12 Holy Bits of Trivia That Were Immaculately Concepted Into Our Brains, We Swear
We know what you’re thinking, and we agree: It sounds suspicious. But we swear, we’ve never purposely learned a single fact in our lives — and these 12 trivia tidbits are no exception. We didn’t read them in a book, we didn’t see them in a TikTok. The only possible explanation is that they were planted in our brains by an angel, or maybe a benevolent god or something.
Anyway, we can’t raise these factoids ourselves. So you’d better start getting to know them…
A Guy Had to Spend the Night in a Diamond Vault
A man was rooting around his safe-deposit box in Manhattan’s World Diamond Tower, when he somehow got locked inside. The fire department started torching through the 30-inch cement and steel walls, but were worried they might end up cooking the guy alive. He was forced to wait until it opened back up automatically, at 7 a.m. the next morning.
The Abandoned Uzbeki Fishing Village in the Middle of the Desert
The town of Moynaq had a bustling fishing industry, right up until the Soviet government diverted two crucial rivers in the 1960s, leaving the town to decay into a bizarre ship graveyard.
Barbra Streisand Asked Tim Cook to Change How Siri Pronounces Her Name
She took issue with the “z” sound that some fans, and apparently also Siri, say in the middle of her last name: “It’s Strei-sand, like sand on the beach.” She hit up her pal Tim Cook, who got his team to adjust the pronunciation.
If Running on a Treadmill Feels Like a Punishment, That’s Because It Is
Treadmills were first invented as power generators, possibly thousands of years ago. But before they became recreational and rehabilitative, they were straight-up torture. The first large-scale, functionally useless, penal treadmill was developed in 1818 by British engineer, asshole and knight, Sir William Cubitt.
Don’t Hide Under an Overpass During a Tornado
If you’re on a highway, and an unfathomable cloud monster is chasing you, your instinct might be to hide under the next bridge you come across. But that can actually amplify the storm’s winds, as Geary and Suzan Whaley found out in 2013. They parked under an overpass, and when the storm hit, they were both sucked out of their vehicle and thrown about 50 feet apart (though they both miraculously survived).
A Jagermeister Marketing Stunt Almost Killed a Bunch of People
A Jager-sponsored pool party in 2013 turned very nearly deadly, when the event managers dumped liquid nitrogen on the pool to make it all spooky and foggy. Liquid nitrogen + chlorine = trichloramine, which is both toxic and flammable. Nine people were hospitalized, including one guy who fell into a coma.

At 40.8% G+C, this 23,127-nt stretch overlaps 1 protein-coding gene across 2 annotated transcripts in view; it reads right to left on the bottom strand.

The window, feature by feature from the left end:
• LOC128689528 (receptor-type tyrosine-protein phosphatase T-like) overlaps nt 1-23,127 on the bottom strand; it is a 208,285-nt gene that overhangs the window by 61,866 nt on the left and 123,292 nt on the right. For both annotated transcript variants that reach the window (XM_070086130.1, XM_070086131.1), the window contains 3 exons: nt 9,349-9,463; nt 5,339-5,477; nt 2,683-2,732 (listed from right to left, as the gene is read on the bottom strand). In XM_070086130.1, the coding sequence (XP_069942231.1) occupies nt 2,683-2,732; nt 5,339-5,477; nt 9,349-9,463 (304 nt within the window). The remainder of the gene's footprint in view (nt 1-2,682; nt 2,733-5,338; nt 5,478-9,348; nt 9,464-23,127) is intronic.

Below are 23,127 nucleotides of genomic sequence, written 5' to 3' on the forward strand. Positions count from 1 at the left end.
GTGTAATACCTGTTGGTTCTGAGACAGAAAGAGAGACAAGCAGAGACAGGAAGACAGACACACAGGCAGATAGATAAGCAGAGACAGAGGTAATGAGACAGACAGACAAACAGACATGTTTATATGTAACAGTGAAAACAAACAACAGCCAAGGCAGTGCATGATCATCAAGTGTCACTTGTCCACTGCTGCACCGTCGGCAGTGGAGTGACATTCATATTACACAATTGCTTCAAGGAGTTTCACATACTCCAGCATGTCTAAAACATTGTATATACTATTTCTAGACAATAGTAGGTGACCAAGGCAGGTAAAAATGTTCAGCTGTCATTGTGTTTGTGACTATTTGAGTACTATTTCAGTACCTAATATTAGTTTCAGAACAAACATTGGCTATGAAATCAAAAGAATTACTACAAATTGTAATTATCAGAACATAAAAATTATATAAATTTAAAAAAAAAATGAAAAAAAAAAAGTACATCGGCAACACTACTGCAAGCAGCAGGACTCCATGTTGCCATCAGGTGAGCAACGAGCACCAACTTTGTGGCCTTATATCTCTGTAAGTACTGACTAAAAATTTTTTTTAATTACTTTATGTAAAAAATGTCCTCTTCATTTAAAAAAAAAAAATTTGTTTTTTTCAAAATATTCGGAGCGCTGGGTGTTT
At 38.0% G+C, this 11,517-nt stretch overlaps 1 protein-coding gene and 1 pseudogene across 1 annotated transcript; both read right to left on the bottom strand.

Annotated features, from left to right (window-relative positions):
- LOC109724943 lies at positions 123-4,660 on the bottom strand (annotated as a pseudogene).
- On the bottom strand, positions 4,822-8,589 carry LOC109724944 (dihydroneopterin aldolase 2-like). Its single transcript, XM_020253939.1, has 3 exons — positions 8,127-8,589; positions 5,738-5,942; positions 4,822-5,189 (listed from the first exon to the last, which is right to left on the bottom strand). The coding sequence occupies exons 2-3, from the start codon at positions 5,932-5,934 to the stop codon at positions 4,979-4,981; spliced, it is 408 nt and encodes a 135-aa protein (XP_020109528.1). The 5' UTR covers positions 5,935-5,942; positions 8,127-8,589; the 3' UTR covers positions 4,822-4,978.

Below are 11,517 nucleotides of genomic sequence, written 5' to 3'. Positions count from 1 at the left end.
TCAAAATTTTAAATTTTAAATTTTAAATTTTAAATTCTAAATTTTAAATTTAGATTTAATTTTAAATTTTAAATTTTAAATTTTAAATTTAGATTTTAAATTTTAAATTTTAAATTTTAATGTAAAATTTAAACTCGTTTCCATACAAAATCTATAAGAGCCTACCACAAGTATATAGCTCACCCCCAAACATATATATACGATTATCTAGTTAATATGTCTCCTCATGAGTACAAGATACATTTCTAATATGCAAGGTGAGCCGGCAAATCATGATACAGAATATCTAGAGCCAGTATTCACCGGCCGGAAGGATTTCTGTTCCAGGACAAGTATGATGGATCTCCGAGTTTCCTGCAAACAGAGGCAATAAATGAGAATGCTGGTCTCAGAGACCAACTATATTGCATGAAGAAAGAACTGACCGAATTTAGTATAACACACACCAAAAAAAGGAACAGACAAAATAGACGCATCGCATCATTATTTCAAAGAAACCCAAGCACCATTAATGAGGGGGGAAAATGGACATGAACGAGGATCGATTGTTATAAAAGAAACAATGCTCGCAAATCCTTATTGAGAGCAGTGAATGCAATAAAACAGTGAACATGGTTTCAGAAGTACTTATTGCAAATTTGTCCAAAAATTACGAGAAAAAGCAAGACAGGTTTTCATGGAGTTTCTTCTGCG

The Bhutanese Bigfoot Wildlife Sanctuary
A $700,000 grant from the MacArthur Foundation was used to set up the Sakeng Wildlife Sanctuary, which exists explicitly to protect the migoi — an abominable snowman-type cryptid who walks backward through its own footprints (and can also turn invisible, if that doesn’t work).
Vulcan, Canada Has Cashed in on ‘Star Trek’ Nerds
Incorporated in 1912, and named for the Roman God of Fire, this small farming town saw an opportunity when Star Trek was becoming wildly popular. They developed the Vulcan Tourism & Trek Station, and host two distinct Star Trek-based holidays: VulCON and Spock Days.
If You Bought Shatter-Proof Glasses in the 1970s, You May Have Contributed to Eugenics
Robert Klark Graham invented shatter-proof eyeglass lenses, and made an insane amount of money off of them. In 1980, he used his fortune to found the Repository for Germinal Choice, an ambitious eugenics project that revolved around collecting sperm from Nobel Prize winners. Its fatal flaw? Most Nobel laureates are quite old, and only one winner was ever able to provide a spunk sample.
A Glitch Led to One-Dollar Flights
China Southern Airlines experienced a glitch in its mobile app that advertised some flights for about $1.37, which went viral for a little while. To their credit, the company has said it will honor any tickets purchased at that price.
A Pope (May Have) Choked to Death on a Fly
In 1159, Pope Adrian IV started choking very suddenly while drinking wine. Reports at the time said that a fly in his cup got lodged in his throat. That may have been true, but it’s more likely that he already had an extremely messed-up throat, from complications of tonsillitis. If there was a fly, it probably agitated his throat just enough to finally kill him.
The Governor of New Mexico Tried to Pardon Billy the Kid in 2010
Billy testified against another outlaw in 1879, in exchange for a pardon for his own crimes. But the governor at the time never gave him his pardon. In 2010, Governor Bill Richardson floated the idea of completing the deal, but ultimately decided not to after people reminded him Billy the Kid was kind of a piece of shit.